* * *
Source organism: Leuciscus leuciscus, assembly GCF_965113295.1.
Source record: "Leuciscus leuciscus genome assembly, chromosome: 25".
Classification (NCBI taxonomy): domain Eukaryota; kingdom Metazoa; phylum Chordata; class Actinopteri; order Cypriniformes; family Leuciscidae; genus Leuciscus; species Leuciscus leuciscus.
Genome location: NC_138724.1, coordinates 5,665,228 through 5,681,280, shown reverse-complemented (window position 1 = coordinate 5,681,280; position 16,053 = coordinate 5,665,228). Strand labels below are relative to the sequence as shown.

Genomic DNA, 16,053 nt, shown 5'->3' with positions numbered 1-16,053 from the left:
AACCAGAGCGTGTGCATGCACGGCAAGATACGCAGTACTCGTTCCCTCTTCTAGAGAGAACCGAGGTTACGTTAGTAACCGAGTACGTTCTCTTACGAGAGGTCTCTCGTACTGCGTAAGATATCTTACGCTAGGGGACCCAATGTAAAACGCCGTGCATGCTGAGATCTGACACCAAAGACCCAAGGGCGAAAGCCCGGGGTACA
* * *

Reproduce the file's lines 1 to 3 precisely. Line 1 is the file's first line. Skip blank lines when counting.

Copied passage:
Source organism: Leuciscus leuciscus, assembly GCF_965113295.1.
Source record: "Leuciscus leuciscus genome assembly, chromosome: 25".
Classification (NCBI taxonomy): domain Eukaryota; kingdom Metazoa; phylum Chordata; class Actinopteri; order Cypriniformes; family Leuciscidae; genus Leuciscus; species Leuciscus leuciscus.